September 29, 2014

How much can a single person earn in 2014 before paying federal income taxes? Married person? Why?

6 thoughts on “September 29, 2014”

  1. Garrett Haag says:

    In 2014 a single person can make up to $6200 and not pay federal taxes on that, while a married person can make $12,400 as a couple and not pay taxes on that for federal, this is because the married couple are 2 people filling one return. Everyone gets a standard deduction (unless someone claims you as an dependent) which in 2014 is $6200. So this is the amount that gets deducted from your taxable gross income, so you can really make $6200 when single and not pay taxes on that, or $12400 if your a married couple.

  2. Mike Finley says:

    You are mighty close, Garrett, but there is something left out of this equation. Anyone?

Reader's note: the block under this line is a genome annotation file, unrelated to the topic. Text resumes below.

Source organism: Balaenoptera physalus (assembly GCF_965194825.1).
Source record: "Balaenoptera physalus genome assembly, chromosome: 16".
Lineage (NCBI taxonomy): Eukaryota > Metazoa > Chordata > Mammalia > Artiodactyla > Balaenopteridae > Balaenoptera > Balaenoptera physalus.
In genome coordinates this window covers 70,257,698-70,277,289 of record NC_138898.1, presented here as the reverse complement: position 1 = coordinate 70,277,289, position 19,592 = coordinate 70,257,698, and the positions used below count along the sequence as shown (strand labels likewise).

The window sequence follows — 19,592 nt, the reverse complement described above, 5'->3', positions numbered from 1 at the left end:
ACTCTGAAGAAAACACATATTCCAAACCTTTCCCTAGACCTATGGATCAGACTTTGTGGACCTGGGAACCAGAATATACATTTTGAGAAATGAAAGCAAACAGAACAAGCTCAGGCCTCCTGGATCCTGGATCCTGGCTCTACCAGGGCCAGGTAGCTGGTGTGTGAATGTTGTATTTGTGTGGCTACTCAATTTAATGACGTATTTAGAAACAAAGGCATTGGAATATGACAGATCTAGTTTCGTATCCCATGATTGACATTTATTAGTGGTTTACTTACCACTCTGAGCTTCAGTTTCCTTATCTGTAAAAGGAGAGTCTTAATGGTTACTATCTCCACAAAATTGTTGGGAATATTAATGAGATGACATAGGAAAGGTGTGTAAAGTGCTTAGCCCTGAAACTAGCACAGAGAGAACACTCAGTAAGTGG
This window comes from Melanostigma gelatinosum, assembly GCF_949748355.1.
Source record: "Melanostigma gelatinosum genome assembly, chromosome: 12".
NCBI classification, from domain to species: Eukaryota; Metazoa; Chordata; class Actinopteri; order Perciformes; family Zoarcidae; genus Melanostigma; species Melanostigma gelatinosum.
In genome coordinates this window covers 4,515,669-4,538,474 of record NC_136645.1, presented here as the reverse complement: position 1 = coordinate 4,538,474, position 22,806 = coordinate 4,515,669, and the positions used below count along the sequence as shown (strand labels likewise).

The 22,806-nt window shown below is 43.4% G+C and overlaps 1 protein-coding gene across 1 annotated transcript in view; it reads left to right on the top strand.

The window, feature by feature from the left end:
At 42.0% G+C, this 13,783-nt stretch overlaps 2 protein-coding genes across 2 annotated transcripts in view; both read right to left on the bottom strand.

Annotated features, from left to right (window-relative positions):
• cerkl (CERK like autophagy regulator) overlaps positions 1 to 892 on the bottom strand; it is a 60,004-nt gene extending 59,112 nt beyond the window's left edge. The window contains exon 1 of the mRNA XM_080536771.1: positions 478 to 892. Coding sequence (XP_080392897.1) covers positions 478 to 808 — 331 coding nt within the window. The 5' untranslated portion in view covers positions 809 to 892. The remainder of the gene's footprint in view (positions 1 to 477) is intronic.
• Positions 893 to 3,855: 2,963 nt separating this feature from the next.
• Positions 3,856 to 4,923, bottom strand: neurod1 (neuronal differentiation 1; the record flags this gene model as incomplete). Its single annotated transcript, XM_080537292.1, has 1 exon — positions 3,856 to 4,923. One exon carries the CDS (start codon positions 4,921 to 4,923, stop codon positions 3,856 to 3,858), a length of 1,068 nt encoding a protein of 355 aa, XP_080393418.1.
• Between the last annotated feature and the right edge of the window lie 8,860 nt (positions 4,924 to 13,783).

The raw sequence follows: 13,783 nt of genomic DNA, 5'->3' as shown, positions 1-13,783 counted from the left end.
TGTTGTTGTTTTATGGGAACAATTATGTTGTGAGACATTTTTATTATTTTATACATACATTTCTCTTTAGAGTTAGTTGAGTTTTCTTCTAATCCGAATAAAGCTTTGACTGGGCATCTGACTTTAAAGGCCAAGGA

3. Garrett Haag says:

    I believe I am missing the Personal exemption of $3200 per person. In the calculation, so 9400 per person would be the tax cut off for single or 18800 for a couple.

  4. Garrett Haag says:

    My bad its $3950 for personal exemption this year, typed wrong number in.

  5. Mike Finley says:

    Your persistence is admirable, Garrett. Let’s review.

    A single person can make $10,150 ($6,200 standard deduction and $3,950 personal exemption) and a married couple filing jointly can make twice that amount ($20,300) in 2014 and pay no federal income tax. Federal income taxes only start after those numbers and they start at the 10% tax bracket. Of course, this only applies to individuals who are responsible for their own tax return. If you are declared as a dependent on someone else’s return, the numbers change.

  6. Patrick Sires says:

    you start paying taxes when your taxable income reaches single $9075
    married $18150
    Head of house $12950

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